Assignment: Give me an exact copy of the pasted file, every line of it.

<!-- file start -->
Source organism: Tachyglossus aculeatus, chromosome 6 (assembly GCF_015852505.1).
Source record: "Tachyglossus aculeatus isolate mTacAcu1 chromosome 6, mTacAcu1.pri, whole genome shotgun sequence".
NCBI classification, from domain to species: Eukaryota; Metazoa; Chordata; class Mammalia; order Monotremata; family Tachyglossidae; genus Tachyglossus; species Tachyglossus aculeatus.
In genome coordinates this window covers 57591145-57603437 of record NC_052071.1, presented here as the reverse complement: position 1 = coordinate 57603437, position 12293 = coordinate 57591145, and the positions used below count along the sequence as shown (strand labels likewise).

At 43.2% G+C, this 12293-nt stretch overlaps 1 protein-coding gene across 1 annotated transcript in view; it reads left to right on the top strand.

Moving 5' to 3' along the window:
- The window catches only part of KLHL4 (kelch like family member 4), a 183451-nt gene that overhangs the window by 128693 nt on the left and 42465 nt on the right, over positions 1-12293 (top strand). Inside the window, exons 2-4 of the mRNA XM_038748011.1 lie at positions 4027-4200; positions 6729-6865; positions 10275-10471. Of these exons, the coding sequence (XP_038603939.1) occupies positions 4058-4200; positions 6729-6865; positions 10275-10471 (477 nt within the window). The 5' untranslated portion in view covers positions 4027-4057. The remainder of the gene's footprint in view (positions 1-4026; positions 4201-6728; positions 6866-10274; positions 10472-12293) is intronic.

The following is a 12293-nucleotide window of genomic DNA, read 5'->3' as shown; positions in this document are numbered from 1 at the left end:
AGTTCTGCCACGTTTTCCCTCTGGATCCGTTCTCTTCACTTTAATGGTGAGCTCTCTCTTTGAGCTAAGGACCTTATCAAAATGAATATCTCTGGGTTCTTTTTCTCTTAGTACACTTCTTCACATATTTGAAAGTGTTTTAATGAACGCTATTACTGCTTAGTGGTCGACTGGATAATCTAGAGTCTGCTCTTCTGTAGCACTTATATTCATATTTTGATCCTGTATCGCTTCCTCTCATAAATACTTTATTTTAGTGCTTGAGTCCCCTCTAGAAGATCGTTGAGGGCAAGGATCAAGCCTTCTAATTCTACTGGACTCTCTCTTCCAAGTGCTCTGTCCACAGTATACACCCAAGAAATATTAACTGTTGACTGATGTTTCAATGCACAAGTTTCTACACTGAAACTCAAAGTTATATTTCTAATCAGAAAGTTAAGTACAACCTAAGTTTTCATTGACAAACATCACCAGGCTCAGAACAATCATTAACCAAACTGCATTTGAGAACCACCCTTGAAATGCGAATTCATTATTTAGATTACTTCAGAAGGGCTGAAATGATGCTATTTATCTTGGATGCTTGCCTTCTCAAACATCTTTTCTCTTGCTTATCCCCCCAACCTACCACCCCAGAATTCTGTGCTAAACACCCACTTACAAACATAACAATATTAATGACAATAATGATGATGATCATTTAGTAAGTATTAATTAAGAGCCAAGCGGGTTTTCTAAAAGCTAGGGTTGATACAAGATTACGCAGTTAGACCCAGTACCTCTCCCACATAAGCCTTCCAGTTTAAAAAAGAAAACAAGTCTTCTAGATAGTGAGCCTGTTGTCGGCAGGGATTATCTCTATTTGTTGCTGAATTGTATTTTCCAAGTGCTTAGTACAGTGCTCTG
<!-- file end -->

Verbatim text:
Source organism: Tachyglossus aculeatus, chromosome 6 (assembly GCF_015852505.1).
Source record: "Tachyglossus aculeatus isolate mTacAcu1 chromosome 6, mTacAcu1.pri, whole genome shotgun sequence".
NCBI classification, from domain to species: Eukaryota; Metazoa; Chordata; class Mammalia; order Monotremata; family Tachyglossidae; genus Tachyglossus; species Tachyglossus aculeatus.
In genome coordinates this window covers 57591145-57603437 of record NC_052071.1, presented here as the reverse complement: position 1 = coordinate 57603437, position 12293 = coordinate 57591145, and the positions used below count along the sequence as shown (strand labels likewise).

At 43.2% G+C, this 12293-nt stretch overlaps 1 protein-coding gene across 1 annotated transcript in view; it reads left to right on the top strand.

Moving 5' to 3' along the window:
- The window catches only part of KLHL4 (kelch like family member 4), a 183451-nt gene that overhangs the window by 128693 nt on the left and 42465 nt on the right, over positions 1-12293 (top strand). Inside the window, exons 2-4 of the mRNA XM_038748011.1 lie at positions 4027-4200; positions 6729-6865; positions 10275-10471. Of these exons, the coding sequence (XP_038603939.1) occupies positions 4058-4200; positions 6729-6865; positions 10275-10471 (477 nt within the window). The 5' untranslated portion in view covers positions 4027-4057. The remainder of the gene's footprint in view (positions 1-4026; positions 4201-6728; positions 6866-10274; positions 10472-12293) is intronic.

The following is a 12293-nucleotide window of genomic DNA, read 5'->3' as shown; positions in this document are numbered from 1 at the left end:
AGTTCTGCCACGTTTTCCCTCTGGATCCGTTCTCTTCACTTTAATGGTGAGCTCTCTCTTTGAGCTAAGGACCTTATCAAAATGAATATCTCTGGGTTCTTTTTCTCTTAGTACACTTCTTCACATATTTGAAAGTGTTTTAATGAACGCTATTACTGCTTAGTGGTCGACTGGATAATCTAGAGTCTGCTCTTCTGTAGCACTTATATTCATATTTTGATCCTGTATCGCTTCCTCTCATAAATACTTTATTTTAGTGCTTGAGTCCCCTCTAGAAGATCGTTGAGGGCAAGGATCAAGCCTTCTAATTCTACTGGACTCTCTCTTCCAAGTGCTCTGTCCACAGTATACACCCAAGAAATATTAACTGTTGACTGATGTTTCAATGCACAAGTTTCTACACTGAAACTCAAAGTTATATTTCTAATCAGAAAGTTAAGTACAACCTAAGTTTTCATTGACAAACATCACCAGGCTCAGAACAATCATTAACCAAACTGCATTTGAGAACCACCCTTGAAATGCGAATTCATTATTTAGATTACTTCAGAAGGGCTGAAATGATGCTATTTATCTTGGATGCTTGCCTTCTCAAACATCTTTTCTCTTGCTTATCCCCCCAACCTACCACCCCAGAATTCTGTGCTAAACACCCACTTACAAACATAACAATATTAATGACAATAATGATGATGATCATTTAGTAAGTATTAATTAAGAGCCAAGCGGGTTTTCTAAAAGCTAGGGTTGATACAAGATTACGCAGTTAGACCCAGTACCTCTCCCACATAAGCCTTCCAGTTTAAAAAAGAAAACAAGTCTTCTAGATAGTGAGCCTGTTGTCGGCAGGGATTATCTCTATTTGTTGCTGAATTGTATTTTCCAAGTGCTTAGTACAGTGCTCTG